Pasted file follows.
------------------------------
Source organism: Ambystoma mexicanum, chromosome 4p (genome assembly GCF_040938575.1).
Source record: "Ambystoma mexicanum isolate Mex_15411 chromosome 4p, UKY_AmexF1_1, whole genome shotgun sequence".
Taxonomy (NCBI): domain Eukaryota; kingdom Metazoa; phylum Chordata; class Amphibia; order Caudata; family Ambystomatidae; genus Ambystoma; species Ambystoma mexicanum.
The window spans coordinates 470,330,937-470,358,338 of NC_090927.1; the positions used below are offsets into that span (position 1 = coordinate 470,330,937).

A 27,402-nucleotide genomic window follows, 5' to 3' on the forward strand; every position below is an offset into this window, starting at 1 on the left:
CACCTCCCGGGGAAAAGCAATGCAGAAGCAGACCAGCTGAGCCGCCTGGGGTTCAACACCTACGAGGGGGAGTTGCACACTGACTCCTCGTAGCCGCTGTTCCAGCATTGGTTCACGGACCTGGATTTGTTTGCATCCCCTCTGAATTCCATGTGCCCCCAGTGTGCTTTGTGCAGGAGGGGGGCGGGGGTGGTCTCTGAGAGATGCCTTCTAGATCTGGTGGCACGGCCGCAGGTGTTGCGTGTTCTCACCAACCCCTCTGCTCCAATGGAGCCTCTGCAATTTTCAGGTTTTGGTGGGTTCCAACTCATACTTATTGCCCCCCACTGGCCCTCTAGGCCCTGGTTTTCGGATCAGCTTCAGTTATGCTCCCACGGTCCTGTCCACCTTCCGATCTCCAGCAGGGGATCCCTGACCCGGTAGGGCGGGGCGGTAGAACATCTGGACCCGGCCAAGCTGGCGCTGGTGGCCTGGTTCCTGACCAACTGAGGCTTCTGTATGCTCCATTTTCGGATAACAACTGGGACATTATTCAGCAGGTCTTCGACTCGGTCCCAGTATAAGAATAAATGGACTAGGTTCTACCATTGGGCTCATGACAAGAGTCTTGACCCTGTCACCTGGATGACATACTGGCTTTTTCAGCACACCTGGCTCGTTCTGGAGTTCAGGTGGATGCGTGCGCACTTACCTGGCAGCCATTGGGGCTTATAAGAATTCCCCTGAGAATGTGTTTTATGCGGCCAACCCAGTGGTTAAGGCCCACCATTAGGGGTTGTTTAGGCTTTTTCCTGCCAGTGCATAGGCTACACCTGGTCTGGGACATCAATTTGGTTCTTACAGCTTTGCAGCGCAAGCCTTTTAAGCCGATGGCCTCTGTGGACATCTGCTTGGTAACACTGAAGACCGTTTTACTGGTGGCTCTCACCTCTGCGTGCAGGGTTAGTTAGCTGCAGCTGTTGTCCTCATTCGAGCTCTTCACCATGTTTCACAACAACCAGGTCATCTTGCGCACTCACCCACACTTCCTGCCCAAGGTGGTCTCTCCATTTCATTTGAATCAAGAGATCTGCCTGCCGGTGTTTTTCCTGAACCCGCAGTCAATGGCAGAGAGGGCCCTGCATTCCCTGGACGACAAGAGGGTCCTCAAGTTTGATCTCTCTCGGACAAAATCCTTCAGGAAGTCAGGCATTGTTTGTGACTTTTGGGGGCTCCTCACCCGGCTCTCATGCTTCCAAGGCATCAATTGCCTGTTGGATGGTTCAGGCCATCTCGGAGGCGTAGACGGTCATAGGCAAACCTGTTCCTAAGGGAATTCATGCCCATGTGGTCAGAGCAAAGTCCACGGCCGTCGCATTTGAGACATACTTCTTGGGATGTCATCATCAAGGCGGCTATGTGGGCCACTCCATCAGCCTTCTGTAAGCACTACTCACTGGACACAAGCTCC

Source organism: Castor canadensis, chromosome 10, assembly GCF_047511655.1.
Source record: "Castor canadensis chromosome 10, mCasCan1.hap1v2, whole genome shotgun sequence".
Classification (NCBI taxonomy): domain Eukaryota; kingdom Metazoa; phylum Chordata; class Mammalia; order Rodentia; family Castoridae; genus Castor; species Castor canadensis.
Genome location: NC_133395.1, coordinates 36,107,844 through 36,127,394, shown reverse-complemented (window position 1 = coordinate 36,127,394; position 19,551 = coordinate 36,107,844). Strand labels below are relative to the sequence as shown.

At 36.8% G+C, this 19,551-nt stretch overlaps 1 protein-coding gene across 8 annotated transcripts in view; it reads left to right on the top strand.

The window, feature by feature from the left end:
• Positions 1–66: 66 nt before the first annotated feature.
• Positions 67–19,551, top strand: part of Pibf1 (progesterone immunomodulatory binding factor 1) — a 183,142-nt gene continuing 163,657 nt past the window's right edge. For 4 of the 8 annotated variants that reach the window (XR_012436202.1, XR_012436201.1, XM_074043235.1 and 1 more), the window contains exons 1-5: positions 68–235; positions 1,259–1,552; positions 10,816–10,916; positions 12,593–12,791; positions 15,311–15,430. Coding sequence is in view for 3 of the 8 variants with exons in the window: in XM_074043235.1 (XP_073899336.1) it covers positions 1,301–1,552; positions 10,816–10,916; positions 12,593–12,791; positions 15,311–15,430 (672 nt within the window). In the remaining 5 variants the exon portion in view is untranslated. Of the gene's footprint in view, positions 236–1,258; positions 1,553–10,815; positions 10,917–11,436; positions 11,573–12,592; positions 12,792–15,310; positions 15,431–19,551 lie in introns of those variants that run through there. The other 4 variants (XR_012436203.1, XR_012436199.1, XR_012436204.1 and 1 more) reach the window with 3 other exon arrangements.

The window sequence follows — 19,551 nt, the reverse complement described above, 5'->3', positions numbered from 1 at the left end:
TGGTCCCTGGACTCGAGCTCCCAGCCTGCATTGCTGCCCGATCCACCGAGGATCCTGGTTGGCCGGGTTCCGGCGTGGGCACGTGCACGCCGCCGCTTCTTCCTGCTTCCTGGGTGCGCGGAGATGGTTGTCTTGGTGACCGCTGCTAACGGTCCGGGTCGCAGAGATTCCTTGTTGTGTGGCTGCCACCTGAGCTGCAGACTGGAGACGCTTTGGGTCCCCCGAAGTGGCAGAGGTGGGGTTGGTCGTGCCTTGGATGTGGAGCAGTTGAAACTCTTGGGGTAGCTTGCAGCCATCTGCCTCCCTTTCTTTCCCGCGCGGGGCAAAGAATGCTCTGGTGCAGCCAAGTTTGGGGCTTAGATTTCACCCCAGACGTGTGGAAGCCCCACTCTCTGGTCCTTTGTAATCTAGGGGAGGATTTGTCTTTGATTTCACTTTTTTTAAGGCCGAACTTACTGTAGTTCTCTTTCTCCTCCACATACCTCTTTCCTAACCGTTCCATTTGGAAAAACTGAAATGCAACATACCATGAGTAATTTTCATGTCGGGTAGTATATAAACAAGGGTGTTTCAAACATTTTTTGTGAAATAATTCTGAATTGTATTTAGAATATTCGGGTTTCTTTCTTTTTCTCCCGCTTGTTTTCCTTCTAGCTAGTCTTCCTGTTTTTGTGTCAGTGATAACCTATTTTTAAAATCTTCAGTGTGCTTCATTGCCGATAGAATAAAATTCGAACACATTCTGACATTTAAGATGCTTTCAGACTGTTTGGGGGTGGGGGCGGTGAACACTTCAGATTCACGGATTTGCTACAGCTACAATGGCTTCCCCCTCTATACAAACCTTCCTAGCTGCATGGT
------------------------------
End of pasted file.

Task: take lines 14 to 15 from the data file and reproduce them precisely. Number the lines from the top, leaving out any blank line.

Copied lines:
• Positions 67–19,551, top strand: part of Pibf1 (progesterone immunomodulatory binding factor 1) — a 183,142-nt gene continuing 163,657 nt past the window's right edge. For 4 of the 8 annotated variants that reach the window (XR_012436202.1, XR_012436201.1, XM_074043235.1 and 1 more), the window contains exons 1-5: positions 68–235; positions 1,259–1,552; positions 10,816–10,916; positions 12,593–12,791; positions 15,311–15,430. Coding sequence is in view for 3 of the 8 variants with exons in the window: in XM_074043235.1 (XP_073899336.1) it covers positions 1,301–1,552; positions 10,816–10,916; positions 12,593–12,791; positions 15,311–15,430 (672 nt within the window). In the remaining 5 variants the exon portion in view is untranslated. Of the gene's footprint in view, positions 236–1,258; positions 1,553–10,815; positions 10,917–11,436; positions 11,573–12,592; positions 12,792–15,310; positions 15,431–19,551 lie in introns of those variants that run through there. The other 4 variants (XR_012436203.1, XR_012436199.1, XR_012436204.1 and 1 more) reach the window with 3 other exon arrangements.

The window sequence follows — 19,551 nt, the reverse complement described above, 5'->3', positions numbered from 1 at the left end: